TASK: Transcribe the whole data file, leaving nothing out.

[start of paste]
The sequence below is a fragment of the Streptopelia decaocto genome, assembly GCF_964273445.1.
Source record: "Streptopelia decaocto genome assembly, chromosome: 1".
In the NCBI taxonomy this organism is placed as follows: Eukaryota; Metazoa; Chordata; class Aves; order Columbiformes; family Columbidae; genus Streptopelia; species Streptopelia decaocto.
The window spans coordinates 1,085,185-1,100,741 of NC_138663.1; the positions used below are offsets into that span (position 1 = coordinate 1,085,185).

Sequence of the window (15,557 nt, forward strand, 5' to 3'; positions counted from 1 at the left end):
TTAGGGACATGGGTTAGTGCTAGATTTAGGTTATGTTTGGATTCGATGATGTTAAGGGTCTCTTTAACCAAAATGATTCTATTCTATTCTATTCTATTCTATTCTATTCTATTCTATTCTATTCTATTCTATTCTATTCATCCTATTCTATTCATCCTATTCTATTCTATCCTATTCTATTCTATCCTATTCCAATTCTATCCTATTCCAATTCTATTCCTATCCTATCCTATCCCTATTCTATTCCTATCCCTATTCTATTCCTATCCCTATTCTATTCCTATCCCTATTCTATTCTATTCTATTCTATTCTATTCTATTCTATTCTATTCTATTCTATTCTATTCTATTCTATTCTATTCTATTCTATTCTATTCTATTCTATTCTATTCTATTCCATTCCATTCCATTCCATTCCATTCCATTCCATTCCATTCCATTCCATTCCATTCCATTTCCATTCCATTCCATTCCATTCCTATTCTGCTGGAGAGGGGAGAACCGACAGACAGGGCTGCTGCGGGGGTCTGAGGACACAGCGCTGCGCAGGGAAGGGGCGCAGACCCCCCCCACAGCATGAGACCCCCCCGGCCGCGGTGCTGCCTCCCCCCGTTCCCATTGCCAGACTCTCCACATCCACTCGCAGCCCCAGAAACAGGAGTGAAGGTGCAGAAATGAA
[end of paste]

The sequence below is a fragment of the Streptopelia decaocto genome, assembly GCF_964273445.1.
Source record: "Streptopelia decaocto genome assembly, chromosome: 1".
In the NCBI taxonomy this organism is placed as follows: Eukaryota; Metazoa; Chordata; class Aves; order Columbiformes; family Columbidae; genus Streptopelia; species Streptopelia decaocto.
The window spans coordinates 1,085,185-1,100,741 of NC_138663.1; the positions used below are offsets into that span (position 1 = coordinate 1,085,185).

Sequence of the window (15,557 nt, forward strand, 5' to 3'; positions counted from 1 at the left end):
TTAGGGACATGGGTTAGTGCTAGATTTAGGTTATGTTTGGATTCGATGATGTTAAGGGTCTCTTTAACCAAAATGATTCTATTCTATTCTATTCTATTCTATTCTATTCTATTCTATTCTATTCTATTCTATTCTATTCATCCTATTCTATTCATCCTATTCTATTCTATCCTATTCTATTCTATCCTATTCCAATTCTATCCTATTCCAATTCTATTCCTATCCTATCCTATCCCTATTCTATTCCTATCCCTATTCTATTCCTATCCCTATTCTATTCCTATCCCTATTCTATTCTATTCTATTCTATTCTATTCTATTCTATTCTATTCTATTCTATTCTATTCTATTCTATTCTATTCTATTCTATTCTATTCTATTCTATTCTATTCTATTCCATTCCATTCCATTCCATTCCATTCCATTCCATTCCATTCCATTCCATTCCATTCCATTTCCATTCCATTCCATTCCATTCCTATTCTGCTGGAGAGGGGAGAACCGACAGACAGGGCTGCTGCGGGGGTCTGAGGACACAGCGCTGCGCAGGGAAGGGGCGCAGACCCCCCCCACAGCATGAGACCCCCCCGGCCGCGGTGCTGCCTCCCCCCGTTCCCATTGCCAGACTCTCCACATCCACTCGCAGCCCCAGAAACAGGAGTGAAGGTGCAGAAATGAA